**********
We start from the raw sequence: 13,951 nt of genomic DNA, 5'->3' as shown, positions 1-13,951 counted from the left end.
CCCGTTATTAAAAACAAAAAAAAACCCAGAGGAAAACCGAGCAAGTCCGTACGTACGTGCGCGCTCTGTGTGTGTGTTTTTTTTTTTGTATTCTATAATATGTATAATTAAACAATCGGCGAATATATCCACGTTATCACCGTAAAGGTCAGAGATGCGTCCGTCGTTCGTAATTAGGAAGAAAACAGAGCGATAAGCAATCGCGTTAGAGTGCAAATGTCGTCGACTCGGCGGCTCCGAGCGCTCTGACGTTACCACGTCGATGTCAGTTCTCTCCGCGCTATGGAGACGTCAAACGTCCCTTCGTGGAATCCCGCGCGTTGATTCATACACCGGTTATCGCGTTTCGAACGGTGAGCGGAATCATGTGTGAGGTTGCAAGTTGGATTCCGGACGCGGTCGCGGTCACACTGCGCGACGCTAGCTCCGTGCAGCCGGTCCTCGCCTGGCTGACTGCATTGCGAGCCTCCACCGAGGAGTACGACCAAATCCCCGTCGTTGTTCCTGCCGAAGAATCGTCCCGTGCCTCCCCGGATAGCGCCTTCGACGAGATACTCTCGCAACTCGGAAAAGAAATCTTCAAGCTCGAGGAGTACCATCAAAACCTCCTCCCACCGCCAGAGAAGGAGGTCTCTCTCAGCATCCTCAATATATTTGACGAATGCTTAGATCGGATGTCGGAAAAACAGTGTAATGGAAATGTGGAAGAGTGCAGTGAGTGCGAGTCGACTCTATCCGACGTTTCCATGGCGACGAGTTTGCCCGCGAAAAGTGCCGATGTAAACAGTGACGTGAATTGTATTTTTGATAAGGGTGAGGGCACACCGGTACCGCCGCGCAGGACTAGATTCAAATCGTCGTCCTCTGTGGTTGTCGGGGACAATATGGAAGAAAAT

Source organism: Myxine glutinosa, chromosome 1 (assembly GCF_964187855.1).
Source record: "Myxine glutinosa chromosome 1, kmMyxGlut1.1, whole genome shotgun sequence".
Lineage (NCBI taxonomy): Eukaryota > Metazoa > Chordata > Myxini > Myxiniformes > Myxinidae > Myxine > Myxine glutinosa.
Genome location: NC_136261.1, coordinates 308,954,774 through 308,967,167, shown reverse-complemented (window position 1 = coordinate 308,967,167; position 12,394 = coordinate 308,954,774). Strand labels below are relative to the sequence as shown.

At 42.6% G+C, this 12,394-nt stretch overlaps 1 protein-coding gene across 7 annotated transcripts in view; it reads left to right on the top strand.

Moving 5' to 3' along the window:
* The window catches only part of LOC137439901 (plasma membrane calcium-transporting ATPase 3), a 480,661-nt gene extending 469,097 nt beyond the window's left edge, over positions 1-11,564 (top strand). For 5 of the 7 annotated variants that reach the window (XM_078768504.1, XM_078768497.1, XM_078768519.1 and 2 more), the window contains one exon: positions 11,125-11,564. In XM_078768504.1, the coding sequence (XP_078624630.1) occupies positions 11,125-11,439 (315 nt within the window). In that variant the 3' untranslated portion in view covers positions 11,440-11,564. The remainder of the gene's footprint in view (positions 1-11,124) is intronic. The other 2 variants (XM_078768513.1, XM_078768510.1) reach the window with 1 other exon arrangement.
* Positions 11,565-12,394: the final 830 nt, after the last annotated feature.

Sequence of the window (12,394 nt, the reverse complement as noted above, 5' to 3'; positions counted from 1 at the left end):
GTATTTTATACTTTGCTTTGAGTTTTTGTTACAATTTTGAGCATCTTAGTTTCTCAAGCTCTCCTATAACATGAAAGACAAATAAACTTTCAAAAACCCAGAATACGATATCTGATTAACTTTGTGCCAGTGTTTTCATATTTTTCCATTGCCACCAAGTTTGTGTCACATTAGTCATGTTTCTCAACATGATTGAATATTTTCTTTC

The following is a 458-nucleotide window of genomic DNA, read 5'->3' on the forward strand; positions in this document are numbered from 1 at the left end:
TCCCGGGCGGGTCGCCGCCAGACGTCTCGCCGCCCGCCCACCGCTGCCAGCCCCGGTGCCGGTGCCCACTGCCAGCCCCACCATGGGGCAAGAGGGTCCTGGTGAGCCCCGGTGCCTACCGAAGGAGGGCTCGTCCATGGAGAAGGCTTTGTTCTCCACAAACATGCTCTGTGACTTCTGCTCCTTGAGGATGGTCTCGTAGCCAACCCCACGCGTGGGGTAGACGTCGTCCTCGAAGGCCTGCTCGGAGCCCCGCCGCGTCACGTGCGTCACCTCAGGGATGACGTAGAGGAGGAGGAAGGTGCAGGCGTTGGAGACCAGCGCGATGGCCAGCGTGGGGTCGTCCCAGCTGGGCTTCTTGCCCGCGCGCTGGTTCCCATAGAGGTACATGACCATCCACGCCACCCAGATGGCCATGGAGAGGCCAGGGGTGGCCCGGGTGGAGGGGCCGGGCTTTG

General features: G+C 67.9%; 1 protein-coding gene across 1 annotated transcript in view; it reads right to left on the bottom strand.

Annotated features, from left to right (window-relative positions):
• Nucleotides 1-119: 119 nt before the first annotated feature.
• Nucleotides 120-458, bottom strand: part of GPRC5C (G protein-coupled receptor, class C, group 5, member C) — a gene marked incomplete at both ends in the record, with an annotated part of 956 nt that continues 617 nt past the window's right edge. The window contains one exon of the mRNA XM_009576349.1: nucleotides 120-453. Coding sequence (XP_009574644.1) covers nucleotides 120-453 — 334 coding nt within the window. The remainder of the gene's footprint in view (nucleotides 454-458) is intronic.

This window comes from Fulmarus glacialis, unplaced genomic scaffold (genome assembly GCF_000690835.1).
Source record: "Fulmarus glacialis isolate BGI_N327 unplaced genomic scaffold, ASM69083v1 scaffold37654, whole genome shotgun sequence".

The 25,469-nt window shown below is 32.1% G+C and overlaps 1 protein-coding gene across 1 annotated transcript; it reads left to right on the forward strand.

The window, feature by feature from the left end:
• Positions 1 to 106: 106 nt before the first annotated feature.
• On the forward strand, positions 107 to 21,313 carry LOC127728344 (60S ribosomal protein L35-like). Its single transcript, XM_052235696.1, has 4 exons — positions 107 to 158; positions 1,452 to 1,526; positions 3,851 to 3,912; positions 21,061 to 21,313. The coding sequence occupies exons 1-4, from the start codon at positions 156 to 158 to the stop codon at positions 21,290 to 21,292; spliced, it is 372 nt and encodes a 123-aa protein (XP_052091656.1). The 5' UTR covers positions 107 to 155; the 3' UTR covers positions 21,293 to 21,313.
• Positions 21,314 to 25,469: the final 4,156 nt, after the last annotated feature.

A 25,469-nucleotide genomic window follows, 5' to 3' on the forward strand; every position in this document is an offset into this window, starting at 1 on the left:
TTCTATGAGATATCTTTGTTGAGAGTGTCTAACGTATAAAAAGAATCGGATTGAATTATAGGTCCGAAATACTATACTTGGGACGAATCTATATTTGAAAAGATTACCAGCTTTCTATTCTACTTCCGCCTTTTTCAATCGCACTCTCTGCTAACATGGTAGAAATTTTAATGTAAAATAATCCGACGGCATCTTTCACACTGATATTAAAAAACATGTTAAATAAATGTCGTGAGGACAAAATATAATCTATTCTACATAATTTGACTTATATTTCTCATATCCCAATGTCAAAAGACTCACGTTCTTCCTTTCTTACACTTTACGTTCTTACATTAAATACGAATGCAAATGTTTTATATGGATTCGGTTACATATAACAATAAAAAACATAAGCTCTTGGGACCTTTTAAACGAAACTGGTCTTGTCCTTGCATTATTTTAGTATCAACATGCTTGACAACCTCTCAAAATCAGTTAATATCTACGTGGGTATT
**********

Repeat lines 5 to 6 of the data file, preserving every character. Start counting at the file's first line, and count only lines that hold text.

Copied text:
Lineage (NCBI taxonomy): Eukaryota > Metazoa > Chordata > Myxini > Myxiniformes > Myxinidae > Myxine > Myxine glutinosa.
Genome location: NC_136261.1, coordinates 308,954,774 through 308,967,167, shown reverse-complemented (window position 1 = coordinate 308,967,167; position 12,394 = coordinate 308,954,774). Strand labels below are relative to the sequence as shown.